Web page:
clichés which stigmatise the whole of Islam as fundamentalist, ideological, monolithic, static, unidimensional, implacably opposed to modernity, incapable of integration or assimilation, impervious to new ideas, retrogressive, retrograde, backward, archaic, primaeval, medieval, uncivilised, hostile, violent, terrorist, alien, fanatical, barbaric, militant, oppressive, harsh, threatening, confrontational, extremist, authoritarian, totalitarian, patriarchal, misogynist, negatively exotic, and bent on imposing on the whole world a rigid theocratic system of government which would radically overturn every principle of freedom and liberal democracy cherished by the Western world.

“I have to say,” continues Henzell-Thomas, “that I don't know a single Muslim who embodies even one of these characteristics, and I have Muslim friends and colleagues in all walks of life and from many cultures all over the globe.”

After 9/11 Muslims shared fears that Islamophobia among their communities, neighbors, and co-workers would grow, along with hate crimes, discrimination, and more erosion of civil liberties. Their fears have been realized as all Western Muslims have been forced to live in increasingly suspicious and hostile American and European environments. Yet this experience did compel Western Muslims to both reassess their identity and reexamine their understanding of Islam. Among the positive outcomes has been acceleration of Muslim internal discussion and debate over what it means to be a Muslim in America or Europe, greater outreach on the part of Muslims to their non-Muslim communities, and more Muslim involvement in electoral politics and public affairs.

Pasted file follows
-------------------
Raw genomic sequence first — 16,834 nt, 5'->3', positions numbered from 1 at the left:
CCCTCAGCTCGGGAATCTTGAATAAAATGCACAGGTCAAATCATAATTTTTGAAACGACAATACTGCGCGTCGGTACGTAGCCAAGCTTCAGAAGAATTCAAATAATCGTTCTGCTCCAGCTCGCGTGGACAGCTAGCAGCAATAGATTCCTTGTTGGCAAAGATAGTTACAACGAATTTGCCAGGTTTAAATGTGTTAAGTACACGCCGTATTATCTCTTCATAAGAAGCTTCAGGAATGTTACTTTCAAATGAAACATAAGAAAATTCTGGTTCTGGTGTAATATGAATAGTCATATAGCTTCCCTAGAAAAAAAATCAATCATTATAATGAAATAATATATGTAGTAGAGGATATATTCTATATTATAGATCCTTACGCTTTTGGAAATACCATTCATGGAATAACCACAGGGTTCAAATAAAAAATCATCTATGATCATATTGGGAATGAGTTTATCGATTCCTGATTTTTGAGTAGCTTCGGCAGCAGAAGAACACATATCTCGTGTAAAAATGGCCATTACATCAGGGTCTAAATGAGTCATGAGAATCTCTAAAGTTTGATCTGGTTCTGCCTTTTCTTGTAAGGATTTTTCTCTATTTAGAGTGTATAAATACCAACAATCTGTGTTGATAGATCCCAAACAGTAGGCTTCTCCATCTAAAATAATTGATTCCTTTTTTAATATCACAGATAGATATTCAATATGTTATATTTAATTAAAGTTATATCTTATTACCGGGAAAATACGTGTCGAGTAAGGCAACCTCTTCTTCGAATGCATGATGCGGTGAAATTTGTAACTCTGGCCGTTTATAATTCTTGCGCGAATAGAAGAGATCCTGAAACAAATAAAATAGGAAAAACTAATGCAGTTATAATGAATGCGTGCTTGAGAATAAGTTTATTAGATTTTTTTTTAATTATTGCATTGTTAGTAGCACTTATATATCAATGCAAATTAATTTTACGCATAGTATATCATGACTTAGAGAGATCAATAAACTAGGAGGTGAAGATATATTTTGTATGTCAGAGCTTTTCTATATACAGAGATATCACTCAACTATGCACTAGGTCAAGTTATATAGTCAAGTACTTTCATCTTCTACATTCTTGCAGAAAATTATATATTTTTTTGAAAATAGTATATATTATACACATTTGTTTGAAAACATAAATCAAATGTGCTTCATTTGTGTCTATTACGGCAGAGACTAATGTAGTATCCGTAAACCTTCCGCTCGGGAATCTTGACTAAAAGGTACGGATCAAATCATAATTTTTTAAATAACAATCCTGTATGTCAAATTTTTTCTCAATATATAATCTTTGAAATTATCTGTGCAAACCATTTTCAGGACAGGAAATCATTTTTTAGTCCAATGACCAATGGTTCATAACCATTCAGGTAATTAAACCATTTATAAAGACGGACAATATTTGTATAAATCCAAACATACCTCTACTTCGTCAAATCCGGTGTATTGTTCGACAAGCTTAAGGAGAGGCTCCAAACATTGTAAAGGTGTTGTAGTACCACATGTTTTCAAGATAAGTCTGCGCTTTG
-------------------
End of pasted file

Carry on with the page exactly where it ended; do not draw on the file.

The history of our great country has been plagued from colonial days by religious and racial prejudice and exploitation: slavery and centuries of racial discrimination, the demonization and marginalization of Native Americans, the denial of the right to build synagogues in New York and anti-Semitism in America, discrimination against ethnic Catholic immigrants, and the collective punishment of Japanese Americans during World War II. We have weathered these storms as a nation, though many lives were shattered and problems remain.

The interconnectedness of Islamophobia, multiculturalism, and pluralism is critical to the future of Muslim-West relations. Attitudes toward Muslim communities in America and Europe are part of a complex set of issues. There is no easy way to discuss pluralism, multiculturalism, and the future of Western societies without discussing the precarious place of Islam and Muslims in the debate over civic engagement and integration.